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Netanyahu warns US Jews of 'fatal flaws' in Iran nuclear deal

The Israeli prime minister addressed upwards of 10,000 people by web-link from Israel, urging them to oppose the US-led deal
Netanyahu has been staunch in his opposition to the deal, but stepped back from threatening the military option on Tuesday (AFP)

Israeli Prime Minister Benjamin Netanyahu addressed thousands of Jews living in the United States on Tuesday, warning that Washington’s nuclear deal with Iran would in fact accelerate the nation’s path to obtaining nuclear weapons.

The deal, finally signed between Iran and six world powers including the US in July, is intended to curb Iran’s ability to manufacture nuclear weapons in exchange for lifting grinding economic sanctions that have stifled economic growth for years.

Netanyahu, a long-time foe of Iran, has been vocally opposed to the deal, and on Tuesday spoke to American Jews via webcast from Israel to warn that the deal includes “fatal flaws”.

The webcast was jointly hosted by a number of organisations including American Friends of Likud, the party of which Netanyahu is chairman, and was streamed by at least 10,000 people, according to organisers.

It is estimated that some 5.3 million Jews live in the US, meaning it has a Jewish population just smaller than that of Israel.

Speaking at 13:00 local time (17:00 GMT), Netanyahu said the deal allows Iran to “have its yellowcake and eat it too,” referring to unenriched uranium.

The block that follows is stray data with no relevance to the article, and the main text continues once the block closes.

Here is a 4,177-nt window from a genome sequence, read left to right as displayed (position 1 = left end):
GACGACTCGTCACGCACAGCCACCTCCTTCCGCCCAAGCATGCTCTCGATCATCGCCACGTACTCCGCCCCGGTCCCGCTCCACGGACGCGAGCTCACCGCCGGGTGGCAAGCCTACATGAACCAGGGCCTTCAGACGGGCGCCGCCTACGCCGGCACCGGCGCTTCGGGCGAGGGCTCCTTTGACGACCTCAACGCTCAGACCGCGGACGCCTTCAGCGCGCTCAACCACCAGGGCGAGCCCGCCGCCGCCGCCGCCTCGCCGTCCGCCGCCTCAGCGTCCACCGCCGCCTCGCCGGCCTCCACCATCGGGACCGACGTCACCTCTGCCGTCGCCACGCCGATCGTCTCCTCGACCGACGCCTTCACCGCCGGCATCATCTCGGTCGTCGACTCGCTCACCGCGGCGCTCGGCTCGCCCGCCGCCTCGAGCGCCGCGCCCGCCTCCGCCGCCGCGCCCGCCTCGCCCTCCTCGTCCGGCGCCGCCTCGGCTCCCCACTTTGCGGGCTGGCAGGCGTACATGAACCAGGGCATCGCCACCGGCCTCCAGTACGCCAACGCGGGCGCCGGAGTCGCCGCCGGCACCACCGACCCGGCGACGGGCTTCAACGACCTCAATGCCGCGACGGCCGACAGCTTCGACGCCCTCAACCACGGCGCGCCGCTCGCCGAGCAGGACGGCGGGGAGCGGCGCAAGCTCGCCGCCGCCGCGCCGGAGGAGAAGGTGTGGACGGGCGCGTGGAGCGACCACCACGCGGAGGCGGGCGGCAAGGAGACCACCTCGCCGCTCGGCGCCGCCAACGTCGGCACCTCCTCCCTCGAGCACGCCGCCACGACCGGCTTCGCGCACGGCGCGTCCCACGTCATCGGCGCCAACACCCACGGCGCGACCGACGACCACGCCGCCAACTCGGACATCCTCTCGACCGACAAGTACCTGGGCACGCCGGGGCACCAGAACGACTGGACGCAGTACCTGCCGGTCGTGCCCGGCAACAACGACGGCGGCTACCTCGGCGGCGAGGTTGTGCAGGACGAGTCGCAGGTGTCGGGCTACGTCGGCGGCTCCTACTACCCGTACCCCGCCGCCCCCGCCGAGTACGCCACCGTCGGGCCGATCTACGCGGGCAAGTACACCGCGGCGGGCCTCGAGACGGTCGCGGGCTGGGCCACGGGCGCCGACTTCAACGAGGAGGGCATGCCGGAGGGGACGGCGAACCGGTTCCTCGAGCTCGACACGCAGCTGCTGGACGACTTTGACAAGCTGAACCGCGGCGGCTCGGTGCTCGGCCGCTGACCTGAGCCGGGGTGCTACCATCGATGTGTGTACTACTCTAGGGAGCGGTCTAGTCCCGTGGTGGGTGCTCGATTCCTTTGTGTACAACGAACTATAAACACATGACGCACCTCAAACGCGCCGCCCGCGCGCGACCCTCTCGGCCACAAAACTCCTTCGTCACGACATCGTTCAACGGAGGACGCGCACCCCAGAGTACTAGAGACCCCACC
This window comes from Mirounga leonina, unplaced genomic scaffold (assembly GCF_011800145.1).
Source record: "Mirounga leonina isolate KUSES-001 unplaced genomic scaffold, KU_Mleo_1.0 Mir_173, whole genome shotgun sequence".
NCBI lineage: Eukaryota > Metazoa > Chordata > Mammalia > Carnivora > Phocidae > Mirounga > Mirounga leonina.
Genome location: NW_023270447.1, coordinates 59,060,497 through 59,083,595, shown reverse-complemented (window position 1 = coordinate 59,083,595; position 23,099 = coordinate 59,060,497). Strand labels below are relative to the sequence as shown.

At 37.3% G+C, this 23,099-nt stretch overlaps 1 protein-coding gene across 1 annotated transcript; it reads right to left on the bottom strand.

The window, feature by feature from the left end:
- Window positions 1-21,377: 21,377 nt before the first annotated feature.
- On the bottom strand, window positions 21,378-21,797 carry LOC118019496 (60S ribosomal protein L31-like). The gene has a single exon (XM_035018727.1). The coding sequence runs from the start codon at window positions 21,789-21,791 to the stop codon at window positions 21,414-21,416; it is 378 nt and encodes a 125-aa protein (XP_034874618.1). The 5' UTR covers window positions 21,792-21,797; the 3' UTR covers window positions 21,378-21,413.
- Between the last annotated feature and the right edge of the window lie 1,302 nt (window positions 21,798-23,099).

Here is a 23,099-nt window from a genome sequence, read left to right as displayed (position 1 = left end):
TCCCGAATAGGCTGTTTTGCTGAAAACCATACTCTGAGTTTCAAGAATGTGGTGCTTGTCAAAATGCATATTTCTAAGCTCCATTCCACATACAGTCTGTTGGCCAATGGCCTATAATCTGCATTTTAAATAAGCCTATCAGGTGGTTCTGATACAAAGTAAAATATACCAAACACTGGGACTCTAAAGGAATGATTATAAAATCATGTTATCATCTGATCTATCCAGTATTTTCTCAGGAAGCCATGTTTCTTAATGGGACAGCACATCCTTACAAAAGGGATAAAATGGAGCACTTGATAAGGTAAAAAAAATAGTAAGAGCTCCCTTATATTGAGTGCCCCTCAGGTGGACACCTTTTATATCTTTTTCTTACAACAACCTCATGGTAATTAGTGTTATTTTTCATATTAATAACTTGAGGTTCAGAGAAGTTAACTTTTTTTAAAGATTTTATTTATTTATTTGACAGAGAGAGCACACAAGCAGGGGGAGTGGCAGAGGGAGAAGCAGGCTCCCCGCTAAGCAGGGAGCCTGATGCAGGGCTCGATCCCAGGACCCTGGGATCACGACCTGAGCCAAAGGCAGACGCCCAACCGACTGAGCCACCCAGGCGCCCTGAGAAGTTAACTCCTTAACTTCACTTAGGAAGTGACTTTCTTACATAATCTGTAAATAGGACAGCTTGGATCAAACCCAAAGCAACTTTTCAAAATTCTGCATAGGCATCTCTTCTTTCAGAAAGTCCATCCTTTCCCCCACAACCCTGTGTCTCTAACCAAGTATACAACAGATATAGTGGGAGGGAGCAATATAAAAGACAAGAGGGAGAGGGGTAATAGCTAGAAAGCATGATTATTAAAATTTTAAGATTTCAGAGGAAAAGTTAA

“When you look around the Middle East you see chaos, savagery and barbarism,” he said, warning that the extra funding Iran-backed groups would receive after the lifting of sanctions would allow them to become “terrorist superpowers”.

He urged viewers to step up their opposition to the deal, reminding them that “the days when the Jewish people could not speak out for themselves are over”.

At the end of the speech Netanyahu thanked his hosts, saying he had spoken “on behalf of everyone in Israel”.

Though the speech deviated little from Netanyahu’s established rhetoric surrounding the agreement, he did signal a shift in policy when questioned twice about possible alternatives if the deal goes through.

Though he has previously said that the military option is on the table, Netanyahu on Thursday steered clear of such pronouncements, instead urging Congress to block the deal.

Netanyahu’s campaign received a boost shortly after he finished speaking when Ed Royce, Republican chairman of the House of Representatives Foreign Affairs Committee, introduced a bill that would see lawmakers vote to reject the deal.

However, though the speech aimed to bolster support among the Jewish community in the US, it was not welcomed by all US Jewish groups. Jewish Voice for Peace accused Netanyahu of delivering an “underwhelming rehash of hysteria and hypocrisy,” saying that Israel, not Iran, started the arms race the prime minister warned against.

At home, Netanyahu’s opposition to the deal has been divisive.

Though Israel’s political opposition is broadly united behind Netanyahu against the deal, the premier has found himself increasingly isolated. On Monday over 60 top former security officials in Israel signed a petition urging him to drop his opposition to the deal.

An editorial in the left-leaning Israeli daily Haaretz this week said Netanyahu’s decision to address the US Jewish community on Tuesday forced members to choose between their religious and their national sensibilities, thereby creating “a rift between American Jews and the administration”.